As the snow came down this past week, school districts across Yakima County watched missed school days pile up along with the powder.
Superintendents were left to decide whether to keep school doors open, delay classes by a few hours or call school off in light of the inclement weather.
Many districts in the Yakima Valley wound up calling snow days. Parents lauded the cancellations and delays on social media, noting that the safety of children and teachers was more important than risking it on the roads for a day of class.
But what will it mean for districts? Will they have to make up the lost days?
Eleven of 15 districts in the county surpassed the number of makeup days built into their academic calendars for the year this week, while more have reached their built-in limit.
Mabton, for example, has taken four snow days, but only two were built into its academic calendar. Wapato and Grandview have each taken five, surpassing their built-in days by three and four school days, respectively.
Only the East Valley School District has an unused makeup day.
“We’ve been lucky so far,” said East Valley Superintendent John Schieche. “I’m hoping that this weather is about through. ... We hope we’re home free.”
For districts that ate up all of the leeway, the start of summer could be a bit further out of reach. Missed school days often are tacked onto the end of the school year.
Reprieve from the state
Superintendents are sorting out whether that will be necessary.
State Superintendent of Public Instruction Chris Reykdal said Tuesday districts statewide can apply to have snow days waived during the state of emergency called by Gov. Jay Inslee from Feb. 8-15. Schools still need to meet the mandatory minimum hours of school, which is 1,027. OSPI said it doesn’t expect districts to file for waivers until later this school year.
Union Gap Superintendent Lisa Gredvig said her district is reviewing the OSPI announcement to determine what to do.
“We’ve only missed two days,” said Union Gap Superintendent Lisa Gredvig. “We don’t have any snow days built into our schedule, and this is something that we’re obviously looking into for our calendar for next year.”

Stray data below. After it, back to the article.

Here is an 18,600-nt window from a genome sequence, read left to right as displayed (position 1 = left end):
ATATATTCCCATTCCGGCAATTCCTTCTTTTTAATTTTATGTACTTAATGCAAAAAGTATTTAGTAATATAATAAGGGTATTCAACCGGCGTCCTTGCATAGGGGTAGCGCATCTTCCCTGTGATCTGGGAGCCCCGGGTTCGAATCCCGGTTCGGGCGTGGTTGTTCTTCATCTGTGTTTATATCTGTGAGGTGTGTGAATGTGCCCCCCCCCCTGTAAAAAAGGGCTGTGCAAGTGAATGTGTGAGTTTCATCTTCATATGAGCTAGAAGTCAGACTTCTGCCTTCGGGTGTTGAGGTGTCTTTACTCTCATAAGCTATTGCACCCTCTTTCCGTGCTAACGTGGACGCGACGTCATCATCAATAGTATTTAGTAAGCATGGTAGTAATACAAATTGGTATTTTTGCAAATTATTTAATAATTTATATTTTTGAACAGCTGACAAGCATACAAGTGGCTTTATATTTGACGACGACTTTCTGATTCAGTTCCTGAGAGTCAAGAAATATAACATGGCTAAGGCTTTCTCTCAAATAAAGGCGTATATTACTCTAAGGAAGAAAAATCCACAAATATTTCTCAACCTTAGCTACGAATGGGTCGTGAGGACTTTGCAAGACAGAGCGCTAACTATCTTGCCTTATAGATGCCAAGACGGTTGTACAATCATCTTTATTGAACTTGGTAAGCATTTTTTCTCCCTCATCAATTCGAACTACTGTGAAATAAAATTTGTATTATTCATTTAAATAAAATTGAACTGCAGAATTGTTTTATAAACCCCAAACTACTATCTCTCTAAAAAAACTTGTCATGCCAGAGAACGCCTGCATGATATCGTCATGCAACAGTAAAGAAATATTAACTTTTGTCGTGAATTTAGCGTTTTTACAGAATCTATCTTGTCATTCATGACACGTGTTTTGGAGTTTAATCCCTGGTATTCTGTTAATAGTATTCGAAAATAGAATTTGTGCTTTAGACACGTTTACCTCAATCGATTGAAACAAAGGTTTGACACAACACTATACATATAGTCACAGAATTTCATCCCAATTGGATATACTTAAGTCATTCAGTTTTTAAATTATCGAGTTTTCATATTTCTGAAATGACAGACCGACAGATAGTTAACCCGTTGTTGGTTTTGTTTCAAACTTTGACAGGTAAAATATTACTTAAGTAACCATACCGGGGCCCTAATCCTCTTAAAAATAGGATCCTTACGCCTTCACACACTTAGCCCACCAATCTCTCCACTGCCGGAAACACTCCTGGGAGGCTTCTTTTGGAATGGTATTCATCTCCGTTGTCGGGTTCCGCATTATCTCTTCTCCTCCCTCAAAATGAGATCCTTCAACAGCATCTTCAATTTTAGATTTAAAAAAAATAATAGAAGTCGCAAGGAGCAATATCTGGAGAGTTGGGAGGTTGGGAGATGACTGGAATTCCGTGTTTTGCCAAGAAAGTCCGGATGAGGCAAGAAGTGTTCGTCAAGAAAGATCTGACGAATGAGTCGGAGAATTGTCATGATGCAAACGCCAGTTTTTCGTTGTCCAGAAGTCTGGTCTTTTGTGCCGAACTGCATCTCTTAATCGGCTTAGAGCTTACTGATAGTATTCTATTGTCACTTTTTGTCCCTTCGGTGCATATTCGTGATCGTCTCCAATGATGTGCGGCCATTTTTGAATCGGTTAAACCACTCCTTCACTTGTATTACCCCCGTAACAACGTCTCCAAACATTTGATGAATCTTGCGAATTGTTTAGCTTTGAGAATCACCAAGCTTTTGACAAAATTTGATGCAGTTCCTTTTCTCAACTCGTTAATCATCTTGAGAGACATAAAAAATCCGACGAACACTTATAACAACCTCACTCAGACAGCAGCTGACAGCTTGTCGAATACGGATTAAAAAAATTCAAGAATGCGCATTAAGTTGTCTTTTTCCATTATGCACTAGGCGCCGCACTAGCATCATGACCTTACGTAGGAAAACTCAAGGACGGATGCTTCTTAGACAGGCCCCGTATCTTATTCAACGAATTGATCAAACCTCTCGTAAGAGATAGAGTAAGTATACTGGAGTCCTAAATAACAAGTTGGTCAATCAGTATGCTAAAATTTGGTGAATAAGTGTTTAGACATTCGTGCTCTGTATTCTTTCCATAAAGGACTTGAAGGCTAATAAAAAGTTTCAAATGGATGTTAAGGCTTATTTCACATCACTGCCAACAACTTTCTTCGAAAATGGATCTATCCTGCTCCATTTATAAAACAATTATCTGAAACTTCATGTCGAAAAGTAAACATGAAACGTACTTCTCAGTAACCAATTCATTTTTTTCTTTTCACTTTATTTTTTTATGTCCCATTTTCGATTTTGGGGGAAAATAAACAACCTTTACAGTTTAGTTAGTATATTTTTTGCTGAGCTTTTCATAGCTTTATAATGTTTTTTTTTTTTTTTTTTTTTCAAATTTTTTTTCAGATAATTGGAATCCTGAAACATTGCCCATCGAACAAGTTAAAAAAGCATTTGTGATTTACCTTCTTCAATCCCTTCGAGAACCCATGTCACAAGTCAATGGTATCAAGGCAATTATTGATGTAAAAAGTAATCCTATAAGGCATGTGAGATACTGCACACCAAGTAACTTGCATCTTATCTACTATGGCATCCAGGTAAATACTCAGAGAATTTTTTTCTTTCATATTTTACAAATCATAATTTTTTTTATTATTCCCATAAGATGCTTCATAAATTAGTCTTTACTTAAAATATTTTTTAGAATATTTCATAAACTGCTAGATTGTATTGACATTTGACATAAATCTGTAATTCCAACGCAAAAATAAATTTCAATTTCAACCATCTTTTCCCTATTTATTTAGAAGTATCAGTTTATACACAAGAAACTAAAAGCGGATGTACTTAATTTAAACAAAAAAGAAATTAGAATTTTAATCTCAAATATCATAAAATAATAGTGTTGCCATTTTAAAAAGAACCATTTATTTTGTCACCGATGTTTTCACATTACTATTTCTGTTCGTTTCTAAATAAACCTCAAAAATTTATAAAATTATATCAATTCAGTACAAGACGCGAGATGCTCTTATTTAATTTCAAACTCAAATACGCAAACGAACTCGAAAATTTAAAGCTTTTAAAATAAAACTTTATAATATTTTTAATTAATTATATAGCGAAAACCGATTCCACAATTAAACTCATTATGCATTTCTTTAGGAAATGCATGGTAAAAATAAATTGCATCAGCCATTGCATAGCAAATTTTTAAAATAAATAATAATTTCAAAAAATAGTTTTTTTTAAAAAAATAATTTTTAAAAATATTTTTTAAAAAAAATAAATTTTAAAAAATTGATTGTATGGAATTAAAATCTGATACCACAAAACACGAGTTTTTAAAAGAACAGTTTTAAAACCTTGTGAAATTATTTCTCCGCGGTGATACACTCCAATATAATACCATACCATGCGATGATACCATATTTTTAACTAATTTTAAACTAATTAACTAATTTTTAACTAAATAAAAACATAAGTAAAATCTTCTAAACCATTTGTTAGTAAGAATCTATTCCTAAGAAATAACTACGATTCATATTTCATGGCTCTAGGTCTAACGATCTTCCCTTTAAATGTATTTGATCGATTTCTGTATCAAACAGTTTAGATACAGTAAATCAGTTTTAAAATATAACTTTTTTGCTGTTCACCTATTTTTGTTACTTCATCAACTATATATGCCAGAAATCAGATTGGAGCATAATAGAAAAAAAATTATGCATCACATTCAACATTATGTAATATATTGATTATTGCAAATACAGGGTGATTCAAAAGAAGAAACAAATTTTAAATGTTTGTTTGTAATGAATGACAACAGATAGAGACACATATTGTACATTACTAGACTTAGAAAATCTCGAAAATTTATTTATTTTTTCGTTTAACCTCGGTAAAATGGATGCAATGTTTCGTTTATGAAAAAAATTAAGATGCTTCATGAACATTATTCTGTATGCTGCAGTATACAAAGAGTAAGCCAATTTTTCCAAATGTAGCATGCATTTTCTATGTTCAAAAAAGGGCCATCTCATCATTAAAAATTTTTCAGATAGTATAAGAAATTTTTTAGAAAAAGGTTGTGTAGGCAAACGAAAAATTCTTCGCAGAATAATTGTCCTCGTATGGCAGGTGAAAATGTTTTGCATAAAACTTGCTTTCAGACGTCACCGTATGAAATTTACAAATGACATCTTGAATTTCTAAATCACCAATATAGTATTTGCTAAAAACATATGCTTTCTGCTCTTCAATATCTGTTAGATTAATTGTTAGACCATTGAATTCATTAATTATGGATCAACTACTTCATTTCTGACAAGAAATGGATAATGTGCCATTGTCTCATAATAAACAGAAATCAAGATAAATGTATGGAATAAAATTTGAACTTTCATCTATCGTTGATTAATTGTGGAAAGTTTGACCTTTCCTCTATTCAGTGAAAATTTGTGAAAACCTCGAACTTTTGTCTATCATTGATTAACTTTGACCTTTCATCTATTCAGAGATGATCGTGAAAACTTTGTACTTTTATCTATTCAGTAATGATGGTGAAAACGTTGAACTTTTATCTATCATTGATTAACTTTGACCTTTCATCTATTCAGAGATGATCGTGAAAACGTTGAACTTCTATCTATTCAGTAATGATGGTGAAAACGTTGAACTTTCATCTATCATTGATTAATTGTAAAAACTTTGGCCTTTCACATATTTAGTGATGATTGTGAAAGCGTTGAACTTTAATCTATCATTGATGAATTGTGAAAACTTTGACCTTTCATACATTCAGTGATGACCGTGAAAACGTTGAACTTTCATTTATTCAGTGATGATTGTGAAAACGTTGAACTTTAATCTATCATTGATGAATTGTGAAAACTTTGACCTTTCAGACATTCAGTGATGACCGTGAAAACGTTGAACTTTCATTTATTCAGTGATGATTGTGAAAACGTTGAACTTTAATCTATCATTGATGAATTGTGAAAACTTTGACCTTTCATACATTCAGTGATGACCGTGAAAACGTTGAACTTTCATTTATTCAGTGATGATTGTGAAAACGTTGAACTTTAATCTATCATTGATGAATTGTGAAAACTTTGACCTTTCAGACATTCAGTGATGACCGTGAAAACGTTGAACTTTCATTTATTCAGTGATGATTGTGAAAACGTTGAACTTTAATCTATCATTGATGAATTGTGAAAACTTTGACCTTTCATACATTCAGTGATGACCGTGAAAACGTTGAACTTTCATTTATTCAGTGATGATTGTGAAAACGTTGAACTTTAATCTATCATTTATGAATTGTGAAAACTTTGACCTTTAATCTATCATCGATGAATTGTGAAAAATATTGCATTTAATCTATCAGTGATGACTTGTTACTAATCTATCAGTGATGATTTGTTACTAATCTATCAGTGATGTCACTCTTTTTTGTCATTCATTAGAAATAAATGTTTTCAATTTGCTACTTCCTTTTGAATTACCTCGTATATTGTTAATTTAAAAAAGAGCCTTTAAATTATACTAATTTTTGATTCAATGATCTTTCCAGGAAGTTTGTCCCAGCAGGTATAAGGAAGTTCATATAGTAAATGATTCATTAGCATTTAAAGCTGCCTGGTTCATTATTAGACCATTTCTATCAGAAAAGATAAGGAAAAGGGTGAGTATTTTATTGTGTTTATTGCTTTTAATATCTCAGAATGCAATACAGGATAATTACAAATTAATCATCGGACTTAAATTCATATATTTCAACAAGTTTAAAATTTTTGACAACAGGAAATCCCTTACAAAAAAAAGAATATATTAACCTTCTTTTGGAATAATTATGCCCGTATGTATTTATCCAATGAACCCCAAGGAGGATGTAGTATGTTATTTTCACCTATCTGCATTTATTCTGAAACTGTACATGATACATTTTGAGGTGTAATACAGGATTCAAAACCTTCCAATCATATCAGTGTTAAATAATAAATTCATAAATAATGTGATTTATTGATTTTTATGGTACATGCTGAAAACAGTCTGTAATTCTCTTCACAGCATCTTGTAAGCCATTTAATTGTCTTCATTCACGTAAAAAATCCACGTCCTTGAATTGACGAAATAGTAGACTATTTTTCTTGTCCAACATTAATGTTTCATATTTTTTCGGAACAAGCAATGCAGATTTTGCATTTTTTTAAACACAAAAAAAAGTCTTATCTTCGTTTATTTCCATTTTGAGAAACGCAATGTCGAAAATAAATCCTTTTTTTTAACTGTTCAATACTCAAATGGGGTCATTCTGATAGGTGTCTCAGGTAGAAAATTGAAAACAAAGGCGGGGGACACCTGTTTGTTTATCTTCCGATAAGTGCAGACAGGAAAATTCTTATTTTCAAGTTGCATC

OSPI spokeswoman Katy Payne said during the state of emergency, districts only need to make sure they have the required number of hours. Districts also can ask for snow days to be waived outside the emergency period, but they need to meet other criteria.
“If it does not fall within the state of emergency, they have to show a reasonable effort (has been made to make up for lost days),” Payne said.
Outside of the state of emergency, the "reasonable effort" includes making up at least three missed school days and surpassing a June 14 summer release date, she said. Early start schools, including those in Union Gap, which started their academic year on Aug. 23 and will finish courses in early June, are unlikely to meet the requirement to receive a waiver for dates outside of the state of emergency.
“June 14 applies to everybody.”
Weighing the options
The Yakima School District has missed three days due to inclement weather, but has scheduled makeup days, including one Friday. Another makeup day is scheduled for this coming week, while the last has been tacked on to the end of the school year for a half-day on June 13. Officials are assessing whether a waiver is applicable to the district.
Mabton Superintendent Joseph Castilleja said that with four days of instruction already lost to the snow, the state of emergency likely wouldn’t save the district from extra days tacked onto the end of the academic calendar — something superintendents countywide will have to consider.
“We’re going to have to look at the school hours that are offered to see if we even are qualified for that (waiver). My guess is that we’re going to have to add it to the end of the school year in June,” Castilleja said. “We have not done this yet, but we’ll be combing through this to see where we land.”
Zillah Assistant Superintendent Justin Irion said that while the district missed two days of school with no built-in makeup days, it does meet the minimum requirement for school hours and will “possibly be taking advantage of the waiver.”
In Grandview, Superintendent Henry Strom said the district has had five lost days, with only one makeup day in the calendar. Those lost hours could pose a problem in seeking a waiver, he said.
“We’re trying to run some numbers to see what that would look like,” Strom said. “You do have to meet the 1,027 hours of instruction hours no matter what you apply for. That would be our challenge right now.”